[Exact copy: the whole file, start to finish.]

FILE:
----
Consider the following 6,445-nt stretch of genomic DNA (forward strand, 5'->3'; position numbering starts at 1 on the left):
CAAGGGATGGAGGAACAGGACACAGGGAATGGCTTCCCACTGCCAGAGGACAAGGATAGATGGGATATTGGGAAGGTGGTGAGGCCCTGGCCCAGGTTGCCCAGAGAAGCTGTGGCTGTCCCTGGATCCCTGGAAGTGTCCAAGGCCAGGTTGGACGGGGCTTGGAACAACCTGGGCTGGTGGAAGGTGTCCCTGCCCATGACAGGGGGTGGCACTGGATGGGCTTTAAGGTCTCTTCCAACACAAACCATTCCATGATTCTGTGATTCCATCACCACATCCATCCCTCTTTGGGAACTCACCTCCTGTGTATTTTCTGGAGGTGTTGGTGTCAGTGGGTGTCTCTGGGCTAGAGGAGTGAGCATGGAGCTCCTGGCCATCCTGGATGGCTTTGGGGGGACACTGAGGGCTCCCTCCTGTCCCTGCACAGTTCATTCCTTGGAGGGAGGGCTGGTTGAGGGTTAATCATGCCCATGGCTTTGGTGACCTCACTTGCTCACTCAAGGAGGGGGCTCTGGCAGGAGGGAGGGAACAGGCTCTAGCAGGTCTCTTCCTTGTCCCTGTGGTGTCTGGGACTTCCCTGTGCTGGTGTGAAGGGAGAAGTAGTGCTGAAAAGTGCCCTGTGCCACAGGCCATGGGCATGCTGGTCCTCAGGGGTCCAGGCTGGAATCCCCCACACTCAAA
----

Consider the following 6,445-nt stretch of genomic DNA (forward strand, 5'->3'; position numbering starts at 1 on the left):
CAAGGGATGGAGGAACAGGACACAGGGAATGGCTTCCCACTGCCAGAGGACAAGGATAGATGGGATATTGGGAAGGTGGTGAGGCCCTGGCCCAGGTTGCCCAGAGAAGCTGTGGCTGTCCCTGGATCCCTGGAAGTGTCCAAGGCCAGGTTGGACGGGGCTTGGAACAACCTGGGCTGGTGGAAGGTGTCCCTGCCCATGACAGGGGGTGGCACTGGATGGGCTTTAAGGTCTCTTCCAACACAAACCATTCCATGATTCTGTGATTCCATCACCACATCCATCCCTCTTTGGGAACTCACCTCCTGTGTATTTTCTGGAGGTGTTGGTGTCAGTGGGTGTCTCTGGGCTAGAGGAGTGAGCATGGAGCTCCTGGCCATCCTGGATGGCTTTGGGGGGACACTGAGGGCTCCCTCCTGTCCCTGCACAGTTCATTCCTTGGAGGGAGGGCTGGTTGAGGGTTAATCATGCCCATGGCTTTGGTGACCTCACTTGCTCACTCAAGGAGGGGGCTCTGGCAGGAGGGAGGGAACAGGCTCTAGCAGGTCTCTTCCTTGTCCCTGTGGTGTCTGGGACTTCCCTGTGCTGGTGTGAAGGGAGAAGTAGTGCTGAAAAGTGCCCTGTGCCACAGGCCATGGGCATGCTGGTCCTCAGGGGTCCAGGCTGGAATCCCCCACACTCAAA